Foursquare mayors reveal their territorial ambitions

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"I think it's just to spite me," he adds. "He took my mayorship of my apartment building."

And in the end, that's really what's so funny about Foursquare: Lame as it may be, competition is competition and winning is winning — even if the only prize you get is King of the Mountain in the land of geeks.

— Jef Otte


Crawford Philleo


3553 Brighton Boulevard

Rhinoceropolis is one of Denver's most prominent underground music venues, playing host to acts such as Dan Deacon, Abe Vigoda, Matt & Kim and the Mae Shi. But the place is also the literal home of a group of musicians and artists who live and sleep in the warehouse. One of them is Travis Egedy, who performs under the moniker Pictureplane and has brought national attention to Rhinoceropolis.

But the mayor of Rhinoceropolis isn't one of its residents. Crawford Philleo plays drums for the Vitamins and co-runs a music blog called Tome to the Weather Machine.

"I've always been into social-networking things," Philleo says. Foursquare debuted at the South by Southwest music festival in Austin in 2009, and Philleo was there. "It just seemed like some stupid fun thing to do." But a music festival is the perfect example of how Foursquare can be functional. "It's such a clusterfuck down there, so many people. It's really easy to get lost and lose track of what bands are playing where." With Foursquare, you can find friends and bands that have accounts on it.

The problem, Philleo says, is that only a few of his friends use Foursquare; he is only connected to fifteen people on his account. So why does he keep it around? "It's not something I'm necessarily proud of, but, honestly, Foursquare is a thing where if I'm sitting there having an awkward moment with someone, I can pull out my phone and check in," he says. "It's something I'm going to do for ten seconds."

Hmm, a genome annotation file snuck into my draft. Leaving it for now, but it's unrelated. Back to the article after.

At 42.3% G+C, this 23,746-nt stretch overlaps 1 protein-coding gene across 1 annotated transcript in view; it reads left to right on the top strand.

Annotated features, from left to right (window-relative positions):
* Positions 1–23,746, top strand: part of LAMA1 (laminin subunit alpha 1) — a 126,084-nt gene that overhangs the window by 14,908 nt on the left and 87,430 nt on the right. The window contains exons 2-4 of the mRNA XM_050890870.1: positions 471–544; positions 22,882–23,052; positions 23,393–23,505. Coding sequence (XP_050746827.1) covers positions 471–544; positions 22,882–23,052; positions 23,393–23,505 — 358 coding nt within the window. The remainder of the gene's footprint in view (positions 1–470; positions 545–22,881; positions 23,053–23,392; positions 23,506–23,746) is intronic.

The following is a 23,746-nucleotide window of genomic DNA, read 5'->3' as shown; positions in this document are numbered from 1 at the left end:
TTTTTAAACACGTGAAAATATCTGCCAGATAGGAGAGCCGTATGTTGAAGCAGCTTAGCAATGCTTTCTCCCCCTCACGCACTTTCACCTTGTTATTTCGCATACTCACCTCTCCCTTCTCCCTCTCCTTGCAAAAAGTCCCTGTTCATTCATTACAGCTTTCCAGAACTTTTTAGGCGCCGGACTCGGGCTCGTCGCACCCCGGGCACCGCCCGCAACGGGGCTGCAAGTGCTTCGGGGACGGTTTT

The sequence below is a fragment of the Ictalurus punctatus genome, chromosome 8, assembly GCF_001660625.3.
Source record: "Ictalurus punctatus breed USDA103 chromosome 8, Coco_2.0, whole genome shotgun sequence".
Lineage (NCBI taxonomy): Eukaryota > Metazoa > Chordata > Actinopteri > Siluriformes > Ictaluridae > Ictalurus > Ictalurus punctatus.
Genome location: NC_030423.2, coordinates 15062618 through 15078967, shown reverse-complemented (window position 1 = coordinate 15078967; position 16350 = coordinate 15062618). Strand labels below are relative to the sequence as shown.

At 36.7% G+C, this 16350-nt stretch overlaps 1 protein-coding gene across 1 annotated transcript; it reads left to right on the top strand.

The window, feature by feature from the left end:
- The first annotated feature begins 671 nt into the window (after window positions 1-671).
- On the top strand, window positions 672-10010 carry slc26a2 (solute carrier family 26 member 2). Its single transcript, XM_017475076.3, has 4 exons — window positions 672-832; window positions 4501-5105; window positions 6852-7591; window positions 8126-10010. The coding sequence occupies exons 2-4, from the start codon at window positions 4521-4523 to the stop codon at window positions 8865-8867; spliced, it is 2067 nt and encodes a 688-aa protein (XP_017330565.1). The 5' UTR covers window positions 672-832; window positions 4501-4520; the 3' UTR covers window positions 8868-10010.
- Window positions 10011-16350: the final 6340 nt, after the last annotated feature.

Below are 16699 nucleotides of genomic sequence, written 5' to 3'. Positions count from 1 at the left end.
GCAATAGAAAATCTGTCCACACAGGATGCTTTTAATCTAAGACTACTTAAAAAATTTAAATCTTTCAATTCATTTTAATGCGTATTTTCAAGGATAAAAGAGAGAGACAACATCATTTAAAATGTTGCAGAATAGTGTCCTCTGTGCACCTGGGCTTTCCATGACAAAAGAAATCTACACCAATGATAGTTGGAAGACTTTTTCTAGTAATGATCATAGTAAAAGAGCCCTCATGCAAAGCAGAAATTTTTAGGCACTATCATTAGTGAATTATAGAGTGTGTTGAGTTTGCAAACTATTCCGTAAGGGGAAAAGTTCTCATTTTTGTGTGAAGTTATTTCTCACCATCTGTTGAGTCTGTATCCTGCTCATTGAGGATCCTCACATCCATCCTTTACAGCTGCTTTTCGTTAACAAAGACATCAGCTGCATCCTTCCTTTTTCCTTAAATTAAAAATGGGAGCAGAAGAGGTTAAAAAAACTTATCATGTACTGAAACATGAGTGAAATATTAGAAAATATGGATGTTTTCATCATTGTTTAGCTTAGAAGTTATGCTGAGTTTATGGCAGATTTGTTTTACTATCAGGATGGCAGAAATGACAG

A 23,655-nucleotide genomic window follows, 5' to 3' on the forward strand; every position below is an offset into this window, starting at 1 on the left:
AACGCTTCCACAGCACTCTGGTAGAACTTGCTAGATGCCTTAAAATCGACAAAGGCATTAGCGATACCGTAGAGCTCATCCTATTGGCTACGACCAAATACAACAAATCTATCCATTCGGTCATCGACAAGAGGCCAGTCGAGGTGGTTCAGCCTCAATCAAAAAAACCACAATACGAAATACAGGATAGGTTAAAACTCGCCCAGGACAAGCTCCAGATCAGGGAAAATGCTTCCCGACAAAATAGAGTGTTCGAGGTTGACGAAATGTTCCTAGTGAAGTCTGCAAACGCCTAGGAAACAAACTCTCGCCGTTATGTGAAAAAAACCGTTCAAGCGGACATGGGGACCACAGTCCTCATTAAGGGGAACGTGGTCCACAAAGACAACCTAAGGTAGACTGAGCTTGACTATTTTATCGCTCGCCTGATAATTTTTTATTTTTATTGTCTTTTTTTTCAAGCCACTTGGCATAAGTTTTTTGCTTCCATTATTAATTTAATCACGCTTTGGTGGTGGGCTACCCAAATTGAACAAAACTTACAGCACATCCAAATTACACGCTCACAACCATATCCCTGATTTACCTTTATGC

Philleo is also the mayor of T&R Graphics, where he works; and the men's room at Gabor's on 13th Avenue. He's not the mayor of Gabor's proper, though, and it's something of a sore spot. "When I first got Foursquare, I was like, 'This will be my spot to be mayor,'" he says. And he was, for a while. But after a few months, a stranger with the handle Colfax J swooped in. Philleo describes him as "this mystery bastard with, like, thirty mayorships." Try as he might, Philleo can't unseat Colfax J.

And Colfax J has even taunted him, leaving a tip for visitors to Gabor's that reads: "Crawford Pee spends a great deal of time in the men's room. Say hey to Crawford Pee. You can always find him..." Ouch.

So Philleo was surprised on November 6 when he checked into Rhinoceropolis during a Yoda's House show to find out that he had become the mayor there by ursurping the throne from another Denver musician, Jason Cain, who recently stopped using Foursquare. "It made me feel good, I have to admit," Philleo says.

Pictureplane's Egedy isn't familiar with Foursquare, but says his Rhinoceropolis cohorts are pretty tech-friendly. "I use Twitter all the time," he adds. Indeed, Egedy's account was recently named one of the Top 40 Artist Twitters by Pitchfork.

For now, Egedy welcomes the newly minted online head honcho of his house: "We should get him a mayor top hat."

— Kiernan Maletsky


Emma Garrison

City and County of Denver

1437 Bannock Street

Now that Denver mayor John Hickenlooper is moving across the Civic Center to the governor's chair, a host of would-be mayors are considering a run for office.

Lots of big names have been bandied about, but voters might want to think about one they probably haven't heard of: Emma Garrison is already the mayor of the mayor's office — on Foursquare — and it didn't take any campaigning at all.

"I haven't even checked in there since August," says Garrison, a 31-year-old lawyer who was unemployed at the time and volunteering for the City Attorney's Office. "It wasn't a major coup, and I'm kind of surprised I haven't been ousted yet."

Truth be told, Garrison, who now works for a small Denver firm, is actually an accidental mayor. She spent most of her time in another city building but kept checking into the wrong place. (There are several versions of city and county buildings on Foursquare.) "I thought it was kind of funny that it was one of the easiest to get," she says. "Maybe the people who work there aren't that tech-savvy."

A University of California, Berkeley, law-school grad, Garrison moved to Denver four years ago but didn't get into Foursquare until this past June, when she upgraded from her "rotary cell phone," as she calls it, to a Droid-enabled smartphone.

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